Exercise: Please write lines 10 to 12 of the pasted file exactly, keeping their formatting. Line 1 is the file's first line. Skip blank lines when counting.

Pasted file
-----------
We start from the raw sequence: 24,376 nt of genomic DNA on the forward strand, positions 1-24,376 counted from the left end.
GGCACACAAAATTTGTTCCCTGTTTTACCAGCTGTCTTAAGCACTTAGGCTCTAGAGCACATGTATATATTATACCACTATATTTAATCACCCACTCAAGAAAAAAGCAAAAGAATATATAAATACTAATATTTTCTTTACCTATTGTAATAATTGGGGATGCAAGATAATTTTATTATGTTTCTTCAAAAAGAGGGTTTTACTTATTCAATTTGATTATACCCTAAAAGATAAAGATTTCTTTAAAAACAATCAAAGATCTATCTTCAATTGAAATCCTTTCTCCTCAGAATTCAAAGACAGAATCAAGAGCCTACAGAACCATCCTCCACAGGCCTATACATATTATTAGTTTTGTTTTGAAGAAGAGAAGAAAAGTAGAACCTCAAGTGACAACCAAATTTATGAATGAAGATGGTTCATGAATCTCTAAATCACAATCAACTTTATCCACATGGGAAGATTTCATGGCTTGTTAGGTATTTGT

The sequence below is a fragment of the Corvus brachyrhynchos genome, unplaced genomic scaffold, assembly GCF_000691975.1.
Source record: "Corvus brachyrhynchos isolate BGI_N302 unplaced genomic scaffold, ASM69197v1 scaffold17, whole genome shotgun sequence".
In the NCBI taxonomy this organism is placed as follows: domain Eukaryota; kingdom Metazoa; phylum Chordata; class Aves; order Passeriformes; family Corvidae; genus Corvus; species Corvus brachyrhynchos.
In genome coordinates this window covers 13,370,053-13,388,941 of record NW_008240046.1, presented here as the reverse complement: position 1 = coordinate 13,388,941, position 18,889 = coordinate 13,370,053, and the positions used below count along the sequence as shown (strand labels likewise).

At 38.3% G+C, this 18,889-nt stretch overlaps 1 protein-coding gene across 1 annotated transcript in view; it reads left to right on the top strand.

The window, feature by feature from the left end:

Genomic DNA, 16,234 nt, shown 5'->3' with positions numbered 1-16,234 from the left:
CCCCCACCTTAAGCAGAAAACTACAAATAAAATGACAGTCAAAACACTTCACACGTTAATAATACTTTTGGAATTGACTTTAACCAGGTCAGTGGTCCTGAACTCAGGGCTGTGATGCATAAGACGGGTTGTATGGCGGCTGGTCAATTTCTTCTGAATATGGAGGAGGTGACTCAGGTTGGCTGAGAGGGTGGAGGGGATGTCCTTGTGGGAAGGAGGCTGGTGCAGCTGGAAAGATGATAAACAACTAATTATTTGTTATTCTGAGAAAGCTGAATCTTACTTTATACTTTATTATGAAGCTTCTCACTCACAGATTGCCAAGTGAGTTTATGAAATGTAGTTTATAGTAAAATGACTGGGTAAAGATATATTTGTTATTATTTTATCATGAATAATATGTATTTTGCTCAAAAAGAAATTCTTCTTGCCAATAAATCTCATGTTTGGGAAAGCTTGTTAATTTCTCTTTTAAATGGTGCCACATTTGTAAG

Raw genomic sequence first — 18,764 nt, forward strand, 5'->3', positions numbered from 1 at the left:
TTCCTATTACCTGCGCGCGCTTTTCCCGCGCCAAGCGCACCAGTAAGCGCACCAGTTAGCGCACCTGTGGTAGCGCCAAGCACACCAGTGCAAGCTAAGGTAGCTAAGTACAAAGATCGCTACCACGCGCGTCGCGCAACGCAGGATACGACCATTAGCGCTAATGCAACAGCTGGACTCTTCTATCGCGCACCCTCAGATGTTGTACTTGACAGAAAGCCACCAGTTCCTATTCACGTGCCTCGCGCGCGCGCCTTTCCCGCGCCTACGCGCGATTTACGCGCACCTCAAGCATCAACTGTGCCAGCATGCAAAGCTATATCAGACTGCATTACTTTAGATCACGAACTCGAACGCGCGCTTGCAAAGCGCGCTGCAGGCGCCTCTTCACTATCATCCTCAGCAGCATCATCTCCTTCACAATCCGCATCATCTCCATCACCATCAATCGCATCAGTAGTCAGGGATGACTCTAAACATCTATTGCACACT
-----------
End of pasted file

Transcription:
CCCCCACCTTAAGCAGAAAACTACAAATAAAATGACAGTCAAAACACTTCACACGTTAATAATACTTTTGGAATTGACTTTAACCAGGTCAGTGGTCCTGAACTCAGGGCTGTGATGCATAAGACGGGTTGTATGGCGGCTGGTCAATTTCTTCTGAATATGGAGGAGGTGACTCAGGTTGGCTGAGAGGGTGGAGGGGATGTCCTTGTGGGAAGGAGGCTGGTGCAGCTGGAAAGATGATAAACAACTAATTATTTGTTATTCTGAGAAAGCTGAATCTTACTTTATACTTTATTATGAAGCTTCTCACTCACAGATTGCCAAGTGAGTTTATGAAATGTAGTTTATAGTAAAATGACTGGGTAAAGATATATTTGTTATTATTTTATCATGAATAATATGTATTTTGCTCAAAAAGAAATTCTTCTTGCCAATAAATCTCATGTTTGGGAAAGCTTGTTAATTTCTCTTTTAAATGGTGCCACATTTGTAAG

Raw genomic sequence first — 18,764 nt, forward strand, 5'->3', positions numbered from 1 at the left:
TTCCTATTACCTGCGCGCGCTTTTCCCGCGCCAAGCGCACCAGTAAGCGCACCAGTTAGCGCACCTGTGGTAGCGCCAAGCACACCAGTGCAAGCTAAGGTAGCTAAGTACAAAGATCGCTACCACGCGCGTCGCGCAACGCAGGATACGACCATTAGCGCTAATGCAACAGCTGGACTCTTCTATCGCGCACCCTCAGATGTTGTACTTGACAGAAAGCCACCAGTTCCTATTCACGTGCCTCGCGCGCGCGCCTTTCCCGCGCCTACGCGCGATTTACGCGCACCTCAAGCATCAACTGTGCCAGCATGCAAAGCTATATCAGACTGCATTACTTTAGATCACGAACTCGAACGCGCGCTTGCAAAGCGCGCTGCAGGCGCCTCTTCACTATCATCCTCAGCAGCATCATCTCCTTCACAATCCGCATCATCTCCATCACCATCAATCGCATCAGTAGTCAGGGATGACTCTAAACATCTATTGCACACT